Angela Duckworth & Grit

I didn’t know it at the time but this TedTalks video has had quite the impact on my understanding of educational competencies and the role the teacher plays in engaging students in learning.

This interview with Dr. Angela Duckworth expands on the video and her research around how optimism is a better indicator of cadet success in the US Military’s gruelling West Point Academy.  Duckworth states that “admission to West Point depends heavily on the Whole Candidate Score, which includes SAT scores, class rank, demonstrated leadership ability, and physical aptitude.  Even with such a rigorous admissions process, about 1 in 20 cadets drops out during the summer of training before their first academic year.”  Duckworth goes on to share her findings of the power of optimism in other case studies as well.

Combined with Paul Tough’s work in How Children Succeed these two resources have helped me better understand the of role grit and perseverance in education and the research around it.


Have a watch and let me know your thoughts in the comments below.



Now this edition of #MeaningfulMonday is a classic and one I absolutely LOVE speaking to both in the classroom and with colleagues as an accelerator for a few things.  One, it’s an awesome, fun, and relatable story.  Everyone will connect with Caine and his journey.  Two, it demonstrates the power of a young mind when they follow their passion.  And three, the power of the larger community that comes together to create impact is tangible.

If you haven’t seen this before and you’re the type of teacher who screens videos prior to showing them to your class, trust me, just go ahead and show it to your class right away.  Drop everything and just turn on the projector, hit play, and marvel at the response.

Make your Monday meaningful y’all.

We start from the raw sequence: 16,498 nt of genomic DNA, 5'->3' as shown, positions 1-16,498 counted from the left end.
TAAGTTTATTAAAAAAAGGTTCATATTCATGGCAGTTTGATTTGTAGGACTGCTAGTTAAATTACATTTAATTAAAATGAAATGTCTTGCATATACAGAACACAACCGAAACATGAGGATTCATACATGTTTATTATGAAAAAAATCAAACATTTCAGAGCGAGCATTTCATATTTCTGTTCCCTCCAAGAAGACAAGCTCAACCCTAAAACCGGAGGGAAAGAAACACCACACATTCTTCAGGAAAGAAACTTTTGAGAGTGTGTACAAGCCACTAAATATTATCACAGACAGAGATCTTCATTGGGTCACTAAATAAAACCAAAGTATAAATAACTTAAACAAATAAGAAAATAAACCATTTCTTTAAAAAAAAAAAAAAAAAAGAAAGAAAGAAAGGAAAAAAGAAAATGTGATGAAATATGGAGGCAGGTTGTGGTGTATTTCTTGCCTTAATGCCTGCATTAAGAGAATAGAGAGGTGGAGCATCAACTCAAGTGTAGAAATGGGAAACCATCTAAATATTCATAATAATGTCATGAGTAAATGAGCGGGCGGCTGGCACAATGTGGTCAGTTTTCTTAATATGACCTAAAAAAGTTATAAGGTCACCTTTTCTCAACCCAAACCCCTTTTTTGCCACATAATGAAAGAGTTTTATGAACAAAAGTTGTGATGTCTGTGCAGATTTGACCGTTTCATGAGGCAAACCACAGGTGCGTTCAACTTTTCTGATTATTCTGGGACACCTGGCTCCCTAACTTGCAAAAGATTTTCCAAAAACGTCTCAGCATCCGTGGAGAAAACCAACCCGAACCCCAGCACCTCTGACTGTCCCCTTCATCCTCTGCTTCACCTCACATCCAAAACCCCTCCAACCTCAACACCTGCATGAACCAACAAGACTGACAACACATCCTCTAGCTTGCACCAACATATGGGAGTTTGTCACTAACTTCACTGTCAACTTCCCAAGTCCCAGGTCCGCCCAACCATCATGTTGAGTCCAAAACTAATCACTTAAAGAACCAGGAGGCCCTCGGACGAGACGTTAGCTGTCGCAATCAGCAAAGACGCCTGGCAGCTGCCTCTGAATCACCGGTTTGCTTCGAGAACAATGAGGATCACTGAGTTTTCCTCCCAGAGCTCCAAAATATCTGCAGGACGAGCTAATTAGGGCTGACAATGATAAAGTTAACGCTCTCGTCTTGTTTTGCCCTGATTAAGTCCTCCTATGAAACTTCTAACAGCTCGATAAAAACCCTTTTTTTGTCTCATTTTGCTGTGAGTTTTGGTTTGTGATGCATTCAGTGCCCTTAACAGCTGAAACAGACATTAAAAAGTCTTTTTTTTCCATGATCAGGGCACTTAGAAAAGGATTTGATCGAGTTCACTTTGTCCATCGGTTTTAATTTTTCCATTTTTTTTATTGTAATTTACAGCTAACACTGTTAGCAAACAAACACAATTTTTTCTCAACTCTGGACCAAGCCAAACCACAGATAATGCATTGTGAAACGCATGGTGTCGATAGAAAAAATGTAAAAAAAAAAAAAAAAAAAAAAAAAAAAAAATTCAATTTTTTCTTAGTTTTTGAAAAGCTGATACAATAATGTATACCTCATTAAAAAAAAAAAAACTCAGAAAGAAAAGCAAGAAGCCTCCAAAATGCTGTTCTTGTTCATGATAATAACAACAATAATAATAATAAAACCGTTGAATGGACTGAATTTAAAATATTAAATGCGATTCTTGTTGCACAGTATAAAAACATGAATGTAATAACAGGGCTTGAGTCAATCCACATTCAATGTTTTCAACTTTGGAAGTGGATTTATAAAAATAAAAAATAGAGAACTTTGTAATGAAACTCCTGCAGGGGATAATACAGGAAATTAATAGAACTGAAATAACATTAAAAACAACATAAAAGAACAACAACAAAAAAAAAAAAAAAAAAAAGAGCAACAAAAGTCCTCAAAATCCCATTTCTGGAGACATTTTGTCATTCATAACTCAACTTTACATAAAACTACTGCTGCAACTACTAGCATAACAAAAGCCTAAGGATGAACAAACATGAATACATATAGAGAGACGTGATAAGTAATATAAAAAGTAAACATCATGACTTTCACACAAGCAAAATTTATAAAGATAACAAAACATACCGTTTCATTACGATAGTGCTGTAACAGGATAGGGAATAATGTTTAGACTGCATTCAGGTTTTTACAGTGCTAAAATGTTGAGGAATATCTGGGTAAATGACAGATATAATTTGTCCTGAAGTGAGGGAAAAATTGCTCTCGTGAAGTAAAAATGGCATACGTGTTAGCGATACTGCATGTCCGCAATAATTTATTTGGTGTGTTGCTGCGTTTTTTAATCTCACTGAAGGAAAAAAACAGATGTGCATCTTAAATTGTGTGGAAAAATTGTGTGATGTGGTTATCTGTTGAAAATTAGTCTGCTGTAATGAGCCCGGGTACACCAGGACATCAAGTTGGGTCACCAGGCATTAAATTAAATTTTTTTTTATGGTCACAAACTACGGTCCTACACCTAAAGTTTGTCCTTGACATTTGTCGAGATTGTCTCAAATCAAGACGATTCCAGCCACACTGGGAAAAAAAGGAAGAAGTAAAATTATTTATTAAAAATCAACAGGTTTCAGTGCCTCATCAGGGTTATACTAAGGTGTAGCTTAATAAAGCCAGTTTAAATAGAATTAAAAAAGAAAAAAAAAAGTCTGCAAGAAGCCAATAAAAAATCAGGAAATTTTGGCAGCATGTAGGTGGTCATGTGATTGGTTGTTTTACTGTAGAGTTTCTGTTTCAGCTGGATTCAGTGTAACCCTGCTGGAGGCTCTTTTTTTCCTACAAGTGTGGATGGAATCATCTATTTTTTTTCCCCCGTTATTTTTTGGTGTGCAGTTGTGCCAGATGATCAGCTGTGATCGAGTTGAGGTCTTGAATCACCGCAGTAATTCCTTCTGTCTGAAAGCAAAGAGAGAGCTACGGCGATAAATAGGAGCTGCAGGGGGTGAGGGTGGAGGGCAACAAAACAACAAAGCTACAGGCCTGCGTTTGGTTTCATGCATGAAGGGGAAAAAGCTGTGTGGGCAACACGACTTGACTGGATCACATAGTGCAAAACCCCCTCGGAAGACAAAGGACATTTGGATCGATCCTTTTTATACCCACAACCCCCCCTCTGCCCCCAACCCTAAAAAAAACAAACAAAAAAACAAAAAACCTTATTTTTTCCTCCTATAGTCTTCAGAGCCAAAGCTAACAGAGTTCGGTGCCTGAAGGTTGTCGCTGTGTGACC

This week’s edition of #MeaningfulMonday is all about inquiry and a working model to help us all conceptualize how inquiry can be supported by making design and structural changes to our schools.  Underpinning everything is student agency and the shifting role of the learner evident in this example.

I love how the video references pedagogy throughout, clearly emphasizing the start point to their decisions around design.  I recently viewed this clip with a group of educators adopting an inquiry model at their school and the conversations were rich and inspiring.

Have a watch for yourself!

Make your Monday meaningful y’all!

Data We Collect vs Data We SHOULD Collect. Where are you?


Recently I tweeted the above image and within a single day it was retweeted and liked over 2000 times.  That’s something.  Could you imagine if your students tweeted something from your lesson to this extent?  Or if your principal or employer gave you that many kudos for something you shared?  Needless to say I think the notion the image suggests around the role of data in education struck a chord with my PLN and I’d like to take this opportunity to grapple with why I think this is the case.

First it’s important to note that my belief around the disparity the image suggests isn’t an attempt to provoke an either/or debate.  Nor is the graphic to suggest one is seemingly “better” or more powerful than the other.  IMHO it shouldn’t be a conversation about one type of data OVER the other.  In truth the graphic reflects a large part of my philosophy around inquiry and assessment and how the two types of data should be used to shape our role as educators.